Equipment Roundup: Autonomous dozers, excavators are here; Latest CTLs treading different paths; Hitachi debuts EX1200-7 excavator; Komatsu unveils PC1250-11 excavators; Mack debuts first electric truck

With debut of its first electric truck, Mack not concerned about range, payload

While concerns have been repeatedly raised about the payload and range of all-electric trucks in general, Mack believes the refuse industry will prove to be a good fit for its first battery-powered truck.

Powered by an electric Mack drivetrain, the Mack LR Battery Electric Vehicle (BEV) demonstrator will begin real-world fleet testing in 2020 at New York City Department of Sanitation. The truck was unveiled last week at Waste Expo 2019 in Las Vegas.


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Komatsu unveils PC1250-11 excavators with more power, productivity

Komatsu has introduced its latest pair of Dash-11 excavators, equipped with new engines that provide more power while not requiring diesel exhaust fluid (DEF) or a selective catalyst reduction system (SCR).

The new PC1250SP-11 and PC1250LC-11 excavators are powered by 23.15-liter, 758-horsepower Komatsu SAA6D170E-7 engines with two diesel particulate filters to meet Tier 4 Final emissions regulations.


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Hitachi’s latest mining excavator, the EX1200-7, also designed for construction projects

Continuing its launch of new mining excavators, Hitachi has unveiled the smallest of its new EX-7 series, which it says can also serve as a crossover machine for the construction industry.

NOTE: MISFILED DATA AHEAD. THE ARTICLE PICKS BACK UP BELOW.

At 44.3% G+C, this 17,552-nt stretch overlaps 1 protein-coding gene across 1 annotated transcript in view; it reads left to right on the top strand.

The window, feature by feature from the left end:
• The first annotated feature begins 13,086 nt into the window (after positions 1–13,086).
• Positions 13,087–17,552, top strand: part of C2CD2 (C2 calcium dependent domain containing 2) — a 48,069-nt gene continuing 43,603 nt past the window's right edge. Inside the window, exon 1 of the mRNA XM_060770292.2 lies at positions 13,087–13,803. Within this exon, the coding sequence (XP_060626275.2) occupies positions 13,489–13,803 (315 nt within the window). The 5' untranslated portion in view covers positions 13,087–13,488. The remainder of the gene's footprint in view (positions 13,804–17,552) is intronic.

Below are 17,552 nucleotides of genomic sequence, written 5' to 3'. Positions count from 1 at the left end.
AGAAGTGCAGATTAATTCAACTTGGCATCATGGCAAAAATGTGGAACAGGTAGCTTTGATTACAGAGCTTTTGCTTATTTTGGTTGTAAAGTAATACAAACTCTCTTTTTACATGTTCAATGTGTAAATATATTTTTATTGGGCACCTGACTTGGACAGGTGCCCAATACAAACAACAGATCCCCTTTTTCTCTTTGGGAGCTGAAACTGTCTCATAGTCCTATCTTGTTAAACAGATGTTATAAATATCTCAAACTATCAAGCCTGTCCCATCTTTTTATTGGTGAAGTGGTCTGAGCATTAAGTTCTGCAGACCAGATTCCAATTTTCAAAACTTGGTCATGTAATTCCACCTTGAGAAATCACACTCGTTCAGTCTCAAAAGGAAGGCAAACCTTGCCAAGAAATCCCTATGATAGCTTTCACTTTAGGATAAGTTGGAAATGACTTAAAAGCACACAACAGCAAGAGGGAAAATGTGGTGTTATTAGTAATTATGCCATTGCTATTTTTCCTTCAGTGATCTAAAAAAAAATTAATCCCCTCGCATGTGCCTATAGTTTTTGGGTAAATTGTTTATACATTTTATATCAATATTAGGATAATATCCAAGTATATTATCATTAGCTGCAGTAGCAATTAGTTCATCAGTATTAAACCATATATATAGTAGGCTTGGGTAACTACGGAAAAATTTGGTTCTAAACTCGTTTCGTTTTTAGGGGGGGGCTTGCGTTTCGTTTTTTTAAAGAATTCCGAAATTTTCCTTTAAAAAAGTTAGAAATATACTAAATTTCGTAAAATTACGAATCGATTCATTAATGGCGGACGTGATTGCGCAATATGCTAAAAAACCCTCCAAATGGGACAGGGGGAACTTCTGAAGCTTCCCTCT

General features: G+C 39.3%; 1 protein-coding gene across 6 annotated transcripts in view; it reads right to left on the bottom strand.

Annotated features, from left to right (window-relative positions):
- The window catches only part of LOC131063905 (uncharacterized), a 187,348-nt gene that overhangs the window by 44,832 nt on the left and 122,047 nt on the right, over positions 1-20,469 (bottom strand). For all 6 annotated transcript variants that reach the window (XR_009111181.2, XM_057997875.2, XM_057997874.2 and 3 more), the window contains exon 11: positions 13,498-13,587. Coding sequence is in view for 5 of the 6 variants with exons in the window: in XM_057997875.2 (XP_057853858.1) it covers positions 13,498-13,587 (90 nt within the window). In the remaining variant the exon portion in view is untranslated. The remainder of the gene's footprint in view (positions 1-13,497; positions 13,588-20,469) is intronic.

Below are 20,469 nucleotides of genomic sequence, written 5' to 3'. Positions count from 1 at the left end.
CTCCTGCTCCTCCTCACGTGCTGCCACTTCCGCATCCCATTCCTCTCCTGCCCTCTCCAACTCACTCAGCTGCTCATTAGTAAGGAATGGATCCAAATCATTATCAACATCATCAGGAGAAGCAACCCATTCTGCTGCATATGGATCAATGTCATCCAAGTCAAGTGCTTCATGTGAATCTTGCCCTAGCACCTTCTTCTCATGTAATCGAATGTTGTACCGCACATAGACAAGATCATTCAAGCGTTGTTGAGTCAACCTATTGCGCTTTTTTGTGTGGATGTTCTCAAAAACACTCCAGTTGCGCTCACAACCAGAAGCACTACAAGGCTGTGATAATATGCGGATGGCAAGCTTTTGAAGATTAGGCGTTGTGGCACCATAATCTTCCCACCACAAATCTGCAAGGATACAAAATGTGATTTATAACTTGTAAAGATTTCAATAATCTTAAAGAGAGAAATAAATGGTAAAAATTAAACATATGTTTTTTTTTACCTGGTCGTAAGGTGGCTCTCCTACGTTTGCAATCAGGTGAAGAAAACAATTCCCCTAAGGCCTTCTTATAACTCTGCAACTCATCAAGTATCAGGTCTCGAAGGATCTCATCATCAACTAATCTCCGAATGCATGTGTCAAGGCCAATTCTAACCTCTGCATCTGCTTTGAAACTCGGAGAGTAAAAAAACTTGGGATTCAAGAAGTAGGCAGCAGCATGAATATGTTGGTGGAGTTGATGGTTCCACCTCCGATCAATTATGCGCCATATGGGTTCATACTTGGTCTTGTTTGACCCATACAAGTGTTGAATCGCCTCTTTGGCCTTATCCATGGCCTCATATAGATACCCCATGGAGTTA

The EX1200-7 achieves a 6-percent improvement in fuel economy over the Dash-6 model and has a 4.5-percent increase in bucket capacity, to 9.2 cubic yards.


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Compact Track Loaders Treading Different Paths: Latest models redesigned for comfort, performance

Some OEMs have recently rolled out new models of compact track loaders. Others continue to refine their offerings by focusing on key concepts. It’s all good for customers.


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Built Robotics brings full autonomy to dozers, excavators with aftermarket kit

After unveiling a fully autonomous compact track loader in 2017 and proving that the machine could work on jobsites, earthmoving contractors started to reach out to Built Robotics with interest of how the company’s technology could make their lives easier.

Built founder and CEO Noah Ready-Campbell says the interest came as a natural point of progression for the company. After raising more money from investors, the San Francisco-based startup started working on developing its technology for larger earthmoving machines.


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